WFC Science highlights - a record thermonuclear flash on a neutron star

Zie ook SRON persbericht .

A neutron star in the constellation Ophiuchi exhibited an extremely energetic thermonuclear explosion in X-rays. The explosion was detected with the SRON-built BeppoSAX Wide Field Cameras on September 24th, 1996. The neutron star is one of the two stars in a binary system called 'KS1731-260' which was discovered in 1989 with COMIS (also built by SRON).

A neutron star is as massive as the Sun but the size as the city of Amsterdam or Utrecht. When in a binary system, it may happen that mass is transferred from the companion star to the neutron star. This material, mainly consisting of hydrogen and helium, builds up as time passes and circumstances may arise that it develops a nuclear chain reaction resulting in a natural thermonuclear H-bomb lasting approximately one minute. Such explosions on neutron stars are quite common. The Wide Field Cameras have detected about 2500 explosions from about 75 neutron stars in our Galaxy in 5 years of observations. However, last year a remarkable discovery was made by Remon Cornelisse who is a graduate student at Utrecht University (UU) and affiliated to SRON: a thermonuclear explosion that lasted for a few hours instead of just one minute, with an enormous yield thousand times larger than for the common explosions. Since they were never seen before, such events must be very rare. Theoretical work on explaining them is continuing and appears to concentrate on introducing carbon as alternative nuclear fuel to hydrogen and helium. Thereby, nature presents us with a novel kind of bomb: the thermonuclear carbon bomb.

Astrophysicists have realized this a completely new physical phenomenon. This realization has prompted deep scrutiny of new as well as old X-ray data which resulted in the discovery of 6 more events in data from the Wide Field Cameras and instruments on the Rossi X-ray Timing Explorer. One of those involves KS1731-260. Now it turns out that the event coming from this double star is the record holder in terms of duration (12 hours). Erik Kuulkers of SRON and UU and colleagues have analyzed this event and the publication of their results is scheduled in the journal 'Astronomy and Astrophysics'.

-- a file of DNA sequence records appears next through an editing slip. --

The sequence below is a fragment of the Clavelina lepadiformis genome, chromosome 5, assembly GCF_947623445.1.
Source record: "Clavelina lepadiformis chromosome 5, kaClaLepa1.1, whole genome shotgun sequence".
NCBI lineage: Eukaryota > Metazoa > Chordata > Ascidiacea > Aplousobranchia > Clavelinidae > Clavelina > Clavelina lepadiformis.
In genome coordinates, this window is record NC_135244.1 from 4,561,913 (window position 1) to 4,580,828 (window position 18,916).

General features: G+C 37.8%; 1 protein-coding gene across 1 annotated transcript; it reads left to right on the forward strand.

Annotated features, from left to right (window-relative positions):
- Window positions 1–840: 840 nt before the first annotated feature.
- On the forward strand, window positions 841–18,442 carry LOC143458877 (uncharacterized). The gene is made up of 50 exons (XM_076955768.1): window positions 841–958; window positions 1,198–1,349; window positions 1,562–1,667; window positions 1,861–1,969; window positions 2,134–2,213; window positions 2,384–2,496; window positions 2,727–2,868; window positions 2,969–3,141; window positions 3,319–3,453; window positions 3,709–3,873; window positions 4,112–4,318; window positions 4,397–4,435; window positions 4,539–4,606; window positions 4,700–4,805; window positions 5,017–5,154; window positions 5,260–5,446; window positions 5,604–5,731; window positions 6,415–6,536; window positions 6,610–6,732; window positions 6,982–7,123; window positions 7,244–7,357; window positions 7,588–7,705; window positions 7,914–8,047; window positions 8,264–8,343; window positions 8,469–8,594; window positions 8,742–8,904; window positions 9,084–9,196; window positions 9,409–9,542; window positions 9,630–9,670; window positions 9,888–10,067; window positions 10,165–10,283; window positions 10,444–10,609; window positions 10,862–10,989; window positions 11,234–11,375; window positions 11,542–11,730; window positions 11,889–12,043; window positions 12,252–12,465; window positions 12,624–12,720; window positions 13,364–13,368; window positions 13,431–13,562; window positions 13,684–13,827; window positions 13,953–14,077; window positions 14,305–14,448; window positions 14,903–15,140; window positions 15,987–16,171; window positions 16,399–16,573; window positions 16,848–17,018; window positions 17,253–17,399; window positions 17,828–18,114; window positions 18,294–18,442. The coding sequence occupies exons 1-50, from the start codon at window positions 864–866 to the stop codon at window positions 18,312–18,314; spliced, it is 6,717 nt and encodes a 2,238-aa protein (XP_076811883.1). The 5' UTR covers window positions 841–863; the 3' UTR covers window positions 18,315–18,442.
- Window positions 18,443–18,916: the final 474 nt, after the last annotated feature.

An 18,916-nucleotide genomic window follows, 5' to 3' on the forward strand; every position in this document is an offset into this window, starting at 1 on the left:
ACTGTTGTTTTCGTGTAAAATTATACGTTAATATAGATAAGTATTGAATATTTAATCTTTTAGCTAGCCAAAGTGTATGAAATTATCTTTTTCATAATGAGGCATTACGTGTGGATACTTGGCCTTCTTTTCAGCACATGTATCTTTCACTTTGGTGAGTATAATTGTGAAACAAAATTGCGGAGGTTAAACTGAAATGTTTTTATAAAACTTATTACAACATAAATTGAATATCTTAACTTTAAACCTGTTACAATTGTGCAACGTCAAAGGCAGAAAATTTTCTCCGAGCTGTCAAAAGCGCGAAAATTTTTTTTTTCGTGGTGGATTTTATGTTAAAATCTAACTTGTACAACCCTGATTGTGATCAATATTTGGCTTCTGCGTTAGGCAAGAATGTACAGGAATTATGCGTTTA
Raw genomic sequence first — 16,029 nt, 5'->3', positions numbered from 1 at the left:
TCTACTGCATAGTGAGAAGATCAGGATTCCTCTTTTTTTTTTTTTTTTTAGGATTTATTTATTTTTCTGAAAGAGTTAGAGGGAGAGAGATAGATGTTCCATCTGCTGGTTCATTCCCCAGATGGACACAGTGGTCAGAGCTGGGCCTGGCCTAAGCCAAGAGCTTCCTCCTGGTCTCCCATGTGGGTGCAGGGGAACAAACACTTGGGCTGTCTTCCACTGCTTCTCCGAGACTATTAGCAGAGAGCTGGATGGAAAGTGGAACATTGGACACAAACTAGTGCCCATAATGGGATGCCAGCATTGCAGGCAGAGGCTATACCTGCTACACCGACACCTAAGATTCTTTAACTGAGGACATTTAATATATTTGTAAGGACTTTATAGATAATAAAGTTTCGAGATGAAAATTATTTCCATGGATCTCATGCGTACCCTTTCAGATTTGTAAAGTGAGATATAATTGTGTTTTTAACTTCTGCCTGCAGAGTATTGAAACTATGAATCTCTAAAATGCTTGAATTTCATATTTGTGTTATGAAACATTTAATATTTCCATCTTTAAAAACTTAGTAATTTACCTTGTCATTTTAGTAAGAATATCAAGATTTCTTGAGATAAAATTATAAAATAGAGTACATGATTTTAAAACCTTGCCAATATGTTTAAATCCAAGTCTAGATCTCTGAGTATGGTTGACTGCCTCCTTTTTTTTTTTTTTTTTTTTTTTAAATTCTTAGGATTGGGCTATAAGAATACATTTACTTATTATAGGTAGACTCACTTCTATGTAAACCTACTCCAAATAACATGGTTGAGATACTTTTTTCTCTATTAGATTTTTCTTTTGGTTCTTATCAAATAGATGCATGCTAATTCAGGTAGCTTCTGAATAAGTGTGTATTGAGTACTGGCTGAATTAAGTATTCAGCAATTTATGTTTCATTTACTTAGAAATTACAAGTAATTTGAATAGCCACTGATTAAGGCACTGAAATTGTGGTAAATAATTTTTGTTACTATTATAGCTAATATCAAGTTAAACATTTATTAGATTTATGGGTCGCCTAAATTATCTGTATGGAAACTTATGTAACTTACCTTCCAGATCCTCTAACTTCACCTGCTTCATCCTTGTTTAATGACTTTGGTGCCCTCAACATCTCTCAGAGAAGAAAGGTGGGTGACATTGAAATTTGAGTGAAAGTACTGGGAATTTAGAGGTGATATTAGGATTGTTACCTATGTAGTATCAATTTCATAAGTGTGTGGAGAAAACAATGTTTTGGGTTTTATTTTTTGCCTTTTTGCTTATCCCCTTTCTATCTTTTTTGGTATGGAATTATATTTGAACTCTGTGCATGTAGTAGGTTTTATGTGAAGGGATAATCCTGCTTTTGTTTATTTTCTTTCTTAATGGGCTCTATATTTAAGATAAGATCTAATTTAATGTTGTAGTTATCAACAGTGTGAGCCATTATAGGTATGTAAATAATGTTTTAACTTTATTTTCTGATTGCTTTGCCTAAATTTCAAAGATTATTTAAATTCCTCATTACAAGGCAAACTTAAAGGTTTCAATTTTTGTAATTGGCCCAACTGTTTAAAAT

Figure: the history of the X-ray flux of KS 1731-260 for the past 5 years, zooming in from top to bottom. Detailed information:

a. RXTE/ASM (1.5-12 keV) light curve of KS1731-260 from 1996 January 6 (MJD50088) to 2001 May 1 (MJD52030). The data shown are two-day averages and normalized to the count rate of the Crab (75 cts/s/SSC); only intervals with more than one dwell per day were included. b. The BeppoSAX/WFC (2-28 keV) data during the interval 1996 August 12 to November 1 (MJD50307-50388; marked by the dotted lines in panel a.). Data points (typically averages per satellite orbit) which were less than half a day apart are connected to guide the eye, and are normalized to the Crab (2 cts/s/cm2). The gray data points are the one-day averages (with more than one dwell per day) of the RXTE/ASM in the same interval. A long X-ray flare in the WFC data is seen just before MJD50350 (1996 September 24). The vertical tickmarks indicate the times of the 20 X-ray bursts seen with the WFC. They all occur before the flare. c-e. WFC light curves around the flare (marked by dotted lines in panel b) for channels 1-11 (2-5 keV; c.) and 12-31 (5-28 keV; d), and the hardness ratio of the two above defined energy bands (e). The time resolution is 5 min. Overplotted in c with open squares are the data from individual RXTE/ASM dwells. From Kuulkers et al., A&A, in press (2001)

Jean in 't Zand, SRON, November 22, 2001